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Calyptorhynchus lathami

Glossy Black-Cockatoo at Eden, NSW

Calyptorhynchus lathami at Eden, NSW - 5 Mar 2020
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Identification history

Calyptorhynchus lathami 19 Mar 2020 Allan

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User's notes

These were red tailed black cockatoos. Not sure if the were the glossy ones. They seemed to be a bit smaller than the normal red tailed black cockatoos. They also behaved a bit differently, maybe more "flighty"?


   20 Mar 2020
Hi Allan, All the red-tailed cockies round here are glossies. True red-tailed black cockies occur out west and up north but not in coastal NSW. Glossies are smaller. Couldn't comment on flightiness but they certainly do tend to be hard to get a decent photo of, although sometimes they'll sit while you are close underneath.
Allan wrote:
   20 Mar 2020
Thanks Jackie, yes, used to live up north and the normal red tailed ones were what we got all the time - no yellow tailed ones! Incidentally just before the first rains after the fires we had around 40 (estimate) flying around and drinking out of our dam. I've never seen them sitting on the ground like that, only usually in flight or trees, and yes seem to indicate rain on the way.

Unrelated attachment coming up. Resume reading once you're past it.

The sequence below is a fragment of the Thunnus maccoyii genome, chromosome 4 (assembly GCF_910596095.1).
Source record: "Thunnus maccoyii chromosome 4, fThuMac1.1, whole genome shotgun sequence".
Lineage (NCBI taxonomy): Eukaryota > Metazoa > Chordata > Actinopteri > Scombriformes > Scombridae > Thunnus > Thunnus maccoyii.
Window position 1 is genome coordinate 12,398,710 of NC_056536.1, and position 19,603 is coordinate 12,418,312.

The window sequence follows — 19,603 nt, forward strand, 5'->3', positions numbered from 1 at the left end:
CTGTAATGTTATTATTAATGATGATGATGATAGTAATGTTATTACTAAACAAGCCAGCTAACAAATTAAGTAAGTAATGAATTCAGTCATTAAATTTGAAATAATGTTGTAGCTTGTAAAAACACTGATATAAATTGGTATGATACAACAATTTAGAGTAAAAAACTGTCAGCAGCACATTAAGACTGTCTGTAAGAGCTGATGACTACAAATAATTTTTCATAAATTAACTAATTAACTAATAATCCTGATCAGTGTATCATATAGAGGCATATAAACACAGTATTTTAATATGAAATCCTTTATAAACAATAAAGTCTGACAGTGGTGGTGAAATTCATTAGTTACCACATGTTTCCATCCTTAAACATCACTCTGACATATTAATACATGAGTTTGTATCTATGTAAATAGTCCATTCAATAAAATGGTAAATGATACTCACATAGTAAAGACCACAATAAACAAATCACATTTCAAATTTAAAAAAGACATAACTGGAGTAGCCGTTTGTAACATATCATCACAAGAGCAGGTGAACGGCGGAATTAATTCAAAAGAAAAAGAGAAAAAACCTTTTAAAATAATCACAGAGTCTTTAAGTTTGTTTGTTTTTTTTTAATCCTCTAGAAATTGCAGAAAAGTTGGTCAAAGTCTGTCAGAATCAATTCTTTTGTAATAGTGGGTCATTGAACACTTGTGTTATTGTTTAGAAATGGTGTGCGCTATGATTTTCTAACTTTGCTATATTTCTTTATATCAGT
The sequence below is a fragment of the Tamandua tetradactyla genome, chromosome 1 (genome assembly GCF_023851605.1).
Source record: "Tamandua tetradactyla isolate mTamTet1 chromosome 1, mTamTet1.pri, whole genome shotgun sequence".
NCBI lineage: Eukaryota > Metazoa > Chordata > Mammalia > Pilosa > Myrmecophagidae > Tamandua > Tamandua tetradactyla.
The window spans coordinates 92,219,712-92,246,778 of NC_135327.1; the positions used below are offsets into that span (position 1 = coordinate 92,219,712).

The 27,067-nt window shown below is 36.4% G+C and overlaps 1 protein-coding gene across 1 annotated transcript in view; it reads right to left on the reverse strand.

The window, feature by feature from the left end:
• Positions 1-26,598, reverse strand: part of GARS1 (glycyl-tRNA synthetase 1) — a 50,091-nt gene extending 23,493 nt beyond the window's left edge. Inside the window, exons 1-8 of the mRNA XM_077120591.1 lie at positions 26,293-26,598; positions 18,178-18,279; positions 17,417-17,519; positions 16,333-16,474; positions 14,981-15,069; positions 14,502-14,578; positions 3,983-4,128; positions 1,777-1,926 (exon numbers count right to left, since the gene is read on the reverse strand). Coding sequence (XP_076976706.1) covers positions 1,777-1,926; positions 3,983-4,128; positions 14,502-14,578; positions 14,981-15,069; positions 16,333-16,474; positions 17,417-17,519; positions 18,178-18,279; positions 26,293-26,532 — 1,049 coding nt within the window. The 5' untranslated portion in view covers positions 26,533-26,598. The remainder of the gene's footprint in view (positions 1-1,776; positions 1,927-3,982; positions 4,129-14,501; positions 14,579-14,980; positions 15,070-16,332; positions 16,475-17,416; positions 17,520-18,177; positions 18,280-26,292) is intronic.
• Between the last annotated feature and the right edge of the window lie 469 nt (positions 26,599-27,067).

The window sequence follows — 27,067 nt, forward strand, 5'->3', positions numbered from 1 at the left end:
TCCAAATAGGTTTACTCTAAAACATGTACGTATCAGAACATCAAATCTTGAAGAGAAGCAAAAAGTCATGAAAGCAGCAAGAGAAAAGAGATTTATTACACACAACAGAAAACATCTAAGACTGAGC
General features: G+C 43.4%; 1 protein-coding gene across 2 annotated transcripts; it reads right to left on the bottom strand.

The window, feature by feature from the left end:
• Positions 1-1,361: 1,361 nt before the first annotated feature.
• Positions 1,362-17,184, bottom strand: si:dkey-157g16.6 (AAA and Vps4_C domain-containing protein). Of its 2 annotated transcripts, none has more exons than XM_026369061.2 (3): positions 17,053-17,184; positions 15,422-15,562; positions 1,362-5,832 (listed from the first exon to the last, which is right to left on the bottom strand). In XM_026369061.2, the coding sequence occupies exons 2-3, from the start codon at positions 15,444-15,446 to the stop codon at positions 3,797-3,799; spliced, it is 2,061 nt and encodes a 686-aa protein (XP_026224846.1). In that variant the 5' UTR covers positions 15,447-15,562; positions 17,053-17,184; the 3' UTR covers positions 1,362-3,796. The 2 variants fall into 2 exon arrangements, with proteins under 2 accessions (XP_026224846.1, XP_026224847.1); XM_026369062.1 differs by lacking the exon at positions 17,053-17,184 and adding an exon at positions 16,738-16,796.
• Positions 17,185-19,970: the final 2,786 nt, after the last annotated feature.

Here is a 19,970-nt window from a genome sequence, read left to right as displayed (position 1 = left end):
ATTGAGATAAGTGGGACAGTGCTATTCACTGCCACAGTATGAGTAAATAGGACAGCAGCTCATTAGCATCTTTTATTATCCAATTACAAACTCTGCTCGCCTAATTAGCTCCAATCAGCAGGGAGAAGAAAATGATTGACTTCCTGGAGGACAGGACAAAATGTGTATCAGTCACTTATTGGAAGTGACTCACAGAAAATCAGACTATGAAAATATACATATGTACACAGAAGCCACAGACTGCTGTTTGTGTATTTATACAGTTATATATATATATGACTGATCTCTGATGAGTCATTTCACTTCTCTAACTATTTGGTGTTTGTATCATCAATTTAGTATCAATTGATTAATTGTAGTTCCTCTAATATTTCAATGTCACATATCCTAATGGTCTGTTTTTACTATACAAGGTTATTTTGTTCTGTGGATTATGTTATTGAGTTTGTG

20 Mar 2020
Hmm, always a bit sceptical about the rain predicting ability of birds - they have to be somewhere when it isn't raining. But it does seem to be a persistent bit of bush "myth" so maybe there is something in it. We get biggish mobs of YTBCs here from time to time - no correlation with weather as far as I've noticed. Our stone pines and planted Hakeas bring them in. Back in our early days here it was the grubs in the black wattle trunks they were after, but now all the older ones of those have died and keeled over, and I've prevented another generation of wattles from proliferating, so the local cockies have to make do with seeds. We virtually never see glossies, as we have almost no casuarina on our place.
Allan wrote:
   20 Mar 2020
Yes, I have only seem a few of these before and not in big numbers. Also I read somewhere they were rare, which is why I thought it important to put the sighting in and why I thought they may have just been ordinary red ones. Quite a few casuarina around here. My wife has lost faith in the rain story after the drought...😂😂
   20 Mar 2020
Yep, glossies are listed as vulnerable in NSW, mostly due to the loss of trees with big hollows that they need for nesting. The black she-oak that is almost their only food (other casuarinas just a tad too) is common enough, and there are plenty of glossy records from some parts of the far south coast because of that. But yeah, keep the records coming. It helps to know where they hang out.

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Location information

Species information

  • Sensitive
  • Very Rare / Threatened
  • Non-Invasive

Sighting information

  • 3 Abundance
  • 5 Mar 2020 06:39 PM Recorded on
  • Allan Recorded by
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